ment in the team is central to team ing to learn best practices for team function, and some teams
                                        undergo further training to become trainers themselves.
training within the Department of Teams work with a panel of patients and meet regularly to
Veterans Affairs (VA) patient- debrief. The team is led by a team member, often the RN
aligned care team, which empha- care manager.
sizes that without the veteran (the
patient), the team has no mission For more information, visit
or goal. Team members are taught
to think of things from the veter-
an’s point of view and align the teams concerns and actions with those of the veteran. This “pa-
tient-centered” attitude is embedded in many of the teams interviewed, including the University
of Pennsylvania Transitional Care Model, in which team members acknowledge explicitly that
the patient and family are the ones who truly “own” the plan of care.
        Second, as part of integrating the patient into the team, high-functioning teams fully and
actively embrace a shared commitment to the patient’s key role in goal setting. Many teams in-
terviewed used their first meetings with the patient and family, or an initial “intake” interview, to
begin the process of developing shared goals. The patient and family meeting is the tool em-
ployed by team members at Hospice of the Bluegrass, for example, to help team members devel-
op a shared understanding of the full extent of the patient and family’s needs, which are then
translated into stated goals of care. To engage in a full discussion, they noted, it is especially im-
portant for the team to be clear with the patient and family about all the types of needs the team
is prepared to fulfill. Patients and families may not expect the full extent of services available.
When such a comprehensive approach to patient needs is taken, though, patients and families are
grateful to know that the team will collaborate with them to meet their needs to the extent possi-

 As described by Berwick (2009), patient-centeredness reflects an “experience (to the extent the informed,
individual patient desires it) of transparency, individualization, recognition, respect, dignity, and choice in all
matters—without exception—related to one’s person, circumstances, and relationships in health care.”

Third, teams regularly eval-       University of Pennsylvania Transitional Care Model
uate their progress toward the                         Philadelphia, Pennsylvania
shared goals and work together
with patient and family members to      Team Composition: Team members include hospital, prima-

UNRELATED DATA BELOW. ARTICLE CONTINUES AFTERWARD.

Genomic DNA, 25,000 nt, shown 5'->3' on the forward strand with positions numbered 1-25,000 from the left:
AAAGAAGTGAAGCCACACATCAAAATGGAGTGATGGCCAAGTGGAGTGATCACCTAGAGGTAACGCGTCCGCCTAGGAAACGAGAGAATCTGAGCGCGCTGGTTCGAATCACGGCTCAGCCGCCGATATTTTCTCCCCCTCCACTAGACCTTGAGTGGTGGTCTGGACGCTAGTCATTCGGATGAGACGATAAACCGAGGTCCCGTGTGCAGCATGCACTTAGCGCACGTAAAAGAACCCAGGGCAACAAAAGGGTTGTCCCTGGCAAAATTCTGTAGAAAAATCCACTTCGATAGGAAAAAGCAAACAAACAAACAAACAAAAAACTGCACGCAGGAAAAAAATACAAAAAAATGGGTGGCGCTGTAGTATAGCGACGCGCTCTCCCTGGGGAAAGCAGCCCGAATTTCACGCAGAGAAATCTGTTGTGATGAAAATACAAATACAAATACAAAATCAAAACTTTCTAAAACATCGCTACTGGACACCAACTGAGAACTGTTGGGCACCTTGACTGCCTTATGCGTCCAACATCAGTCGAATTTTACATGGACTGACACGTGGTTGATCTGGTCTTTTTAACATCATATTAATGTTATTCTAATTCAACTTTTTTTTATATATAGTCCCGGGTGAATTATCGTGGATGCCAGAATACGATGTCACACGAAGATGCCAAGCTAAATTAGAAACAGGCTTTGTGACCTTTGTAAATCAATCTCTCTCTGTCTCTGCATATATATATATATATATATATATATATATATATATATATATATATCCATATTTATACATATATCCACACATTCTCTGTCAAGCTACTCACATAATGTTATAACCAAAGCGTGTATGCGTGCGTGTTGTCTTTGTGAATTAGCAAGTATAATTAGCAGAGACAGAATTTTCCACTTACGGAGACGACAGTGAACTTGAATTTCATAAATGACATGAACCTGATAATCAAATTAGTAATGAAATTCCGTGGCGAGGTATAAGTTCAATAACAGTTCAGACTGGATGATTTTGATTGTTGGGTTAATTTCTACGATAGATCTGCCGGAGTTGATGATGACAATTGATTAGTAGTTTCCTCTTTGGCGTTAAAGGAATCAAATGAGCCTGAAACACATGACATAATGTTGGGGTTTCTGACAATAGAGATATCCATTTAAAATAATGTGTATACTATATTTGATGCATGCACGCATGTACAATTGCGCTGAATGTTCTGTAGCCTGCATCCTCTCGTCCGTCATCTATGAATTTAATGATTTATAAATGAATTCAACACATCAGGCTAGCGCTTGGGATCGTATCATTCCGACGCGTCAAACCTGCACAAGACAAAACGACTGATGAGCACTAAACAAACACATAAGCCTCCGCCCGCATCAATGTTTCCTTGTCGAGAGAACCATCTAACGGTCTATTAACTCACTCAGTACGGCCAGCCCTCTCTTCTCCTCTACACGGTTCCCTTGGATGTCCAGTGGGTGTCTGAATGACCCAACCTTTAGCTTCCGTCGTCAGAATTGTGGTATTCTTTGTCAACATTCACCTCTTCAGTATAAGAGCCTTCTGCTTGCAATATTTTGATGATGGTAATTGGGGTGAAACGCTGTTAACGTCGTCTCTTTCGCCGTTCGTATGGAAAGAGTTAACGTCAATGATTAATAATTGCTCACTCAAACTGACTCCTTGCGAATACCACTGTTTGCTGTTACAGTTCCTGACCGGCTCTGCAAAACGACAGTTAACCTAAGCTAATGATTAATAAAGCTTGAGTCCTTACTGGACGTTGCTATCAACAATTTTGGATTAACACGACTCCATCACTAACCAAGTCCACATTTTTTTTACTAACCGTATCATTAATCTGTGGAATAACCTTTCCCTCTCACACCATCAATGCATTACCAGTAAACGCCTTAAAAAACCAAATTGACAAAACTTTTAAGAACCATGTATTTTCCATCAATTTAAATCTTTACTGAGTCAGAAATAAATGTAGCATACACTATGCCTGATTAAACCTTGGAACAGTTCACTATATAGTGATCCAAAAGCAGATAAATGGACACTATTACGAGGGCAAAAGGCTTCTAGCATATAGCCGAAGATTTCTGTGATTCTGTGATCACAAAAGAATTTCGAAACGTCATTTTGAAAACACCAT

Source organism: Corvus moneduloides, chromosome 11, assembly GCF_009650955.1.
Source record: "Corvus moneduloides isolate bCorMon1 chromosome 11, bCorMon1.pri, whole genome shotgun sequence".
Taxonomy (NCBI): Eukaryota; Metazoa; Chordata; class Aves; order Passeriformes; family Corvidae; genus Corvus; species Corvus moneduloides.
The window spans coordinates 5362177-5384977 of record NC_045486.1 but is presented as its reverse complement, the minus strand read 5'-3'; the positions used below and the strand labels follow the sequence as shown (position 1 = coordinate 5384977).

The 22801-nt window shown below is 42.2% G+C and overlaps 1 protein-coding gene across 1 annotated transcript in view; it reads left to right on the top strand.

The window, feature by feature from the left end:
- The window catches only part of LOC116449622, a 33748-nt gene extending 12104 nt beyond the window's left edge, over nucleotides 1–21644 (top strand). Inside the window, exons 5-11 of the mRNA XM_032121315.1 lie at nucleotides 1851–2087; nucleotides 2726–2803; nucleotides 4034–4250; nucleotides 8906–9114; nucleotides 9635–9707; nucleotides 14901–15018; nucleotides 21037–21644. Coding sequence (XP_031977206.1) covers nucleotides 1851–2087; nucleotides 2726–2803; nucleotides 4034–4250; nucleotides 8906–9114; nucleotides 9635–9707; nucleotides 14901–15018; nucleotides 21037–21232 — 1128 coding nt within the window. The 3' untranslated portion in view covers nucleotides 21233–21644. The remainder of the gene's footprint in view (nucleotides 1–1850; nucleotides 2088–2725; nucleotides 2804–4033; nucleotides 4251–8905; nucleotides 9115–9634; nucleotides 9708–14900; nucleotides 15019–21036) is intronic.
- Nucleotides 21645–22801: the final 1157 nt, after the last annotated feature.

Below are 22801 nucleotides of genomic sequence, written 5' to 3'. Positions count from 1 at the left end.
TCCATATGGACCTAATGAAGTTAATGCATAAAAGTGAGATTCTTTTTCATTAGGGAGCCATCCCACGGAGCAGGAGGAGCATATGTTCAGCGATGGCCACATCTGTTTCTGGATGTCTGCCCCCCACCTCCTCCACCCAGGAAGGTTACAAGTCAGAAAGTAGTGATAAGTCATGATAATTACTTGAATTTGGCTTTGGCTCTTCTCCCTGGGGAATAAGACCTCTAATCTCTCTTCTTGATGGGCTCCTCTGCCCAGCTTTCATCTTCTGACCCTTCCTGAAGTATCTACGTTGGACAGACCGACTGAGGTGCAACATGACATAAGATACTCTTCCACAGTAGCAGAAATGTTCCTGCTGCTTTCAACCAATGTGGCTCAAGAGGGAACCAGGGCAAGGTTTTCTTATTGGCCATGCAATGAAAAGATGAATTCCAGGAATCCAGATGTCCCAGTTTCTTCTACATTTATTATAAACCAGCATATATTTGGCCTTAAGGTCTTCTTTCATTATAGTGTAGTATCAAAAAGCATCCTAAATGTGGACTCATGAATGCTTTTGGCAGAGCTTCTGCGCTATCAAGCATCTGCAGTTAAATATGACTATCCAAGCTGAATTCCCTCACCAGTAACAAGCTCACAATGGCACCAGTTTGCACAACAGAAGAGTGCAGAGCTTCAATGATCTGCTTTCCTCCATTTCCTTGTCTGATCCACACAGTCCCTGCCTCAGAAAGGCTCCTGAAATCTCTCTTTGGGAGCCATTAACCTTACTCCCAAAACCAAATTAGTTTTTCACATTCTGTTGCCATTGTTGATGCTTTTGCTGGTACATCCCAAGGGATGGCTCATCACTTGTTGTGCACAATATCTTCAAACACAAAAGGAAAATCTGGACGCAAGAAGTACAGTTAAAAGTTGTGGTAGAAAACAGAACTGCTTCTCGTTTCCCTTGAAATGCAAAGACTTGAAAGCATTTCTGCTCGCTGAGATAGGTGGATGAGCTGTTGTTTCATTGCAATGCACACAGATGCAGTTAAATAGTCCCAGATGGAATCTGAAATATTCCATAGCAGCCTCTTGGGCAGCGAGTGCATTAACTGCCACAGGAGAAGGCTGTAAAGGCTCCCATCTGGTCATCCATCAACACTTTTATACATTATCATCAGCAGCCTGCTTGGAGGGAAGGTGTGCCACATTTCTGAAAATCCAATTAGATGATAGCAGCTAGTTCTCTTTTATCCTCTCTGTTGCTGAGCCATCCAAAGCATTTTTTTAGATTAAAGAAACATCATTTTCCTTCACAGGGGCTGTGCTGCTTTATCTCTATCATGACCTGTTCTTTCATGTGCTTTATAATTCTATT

ry care, home health, and hospice staff. The team is com-
refine and move toward achieve-         prised of a transitional care nurse (TCN) and other health
ment of these goals. At Cincinnati      professionals (e.g., physicians, social workers, physical ther-
Children’s Hospital, this monitor-      apists, primary care providers, hospice staff, home health
ing and updating takes place daily      aides).
during patient- and family-centered
                                        Clinical Care: The team ensures that at-risk, chronically ill
rounds. Core elements of daily          older adults and their family caregivers receive transitional
rounds include reviewing together       care services regardless of care setting. Patients may be
the events of the past 24 hours, cre-   identified for services during an acute episode or by the pri-
ating a daily assessment and plan of    mary care provider.
care, and reviewing and updating
                                        Team Process: Team members identify older adults with
criteria for and progress toward        multiple chronic conditions and two or more risk factors via a
hospital discharge. This process        standardized screening assessment and risk criteria tool. The
ensures that the team both reaffirms    patient is then paired with a TCN who initiates a collabora-
with regularity the applicability of    tive, comprehensive assessment of the patient’s health status
the shared goals and offers an op-      and simultaneously develops a care plan with the patient and
                                        family caregivers to address their identified goals. The care
portunity for clarification of intent   plan is then continually reevaluated during the intervening
and prevention of misunderstand-        period to ensure it meets the needs and preferences of the
ings.                                   patient and family caregivers.
        Organizational factors that
enable development of shared goals      For more information, visit

       Providing time, space, and support for meaningful, comprehensive information exchange
       between and among team members, particularly when a new team forms—for example,
       when a new patient/family begins to work with the team.
       Facilitating establishment and maintenance of a written plan of care that is accessible and
       updatable by all team members.
       Supporting teams’ capacity to monitor progress toward shared goals for the pa-
       tient/family and the team.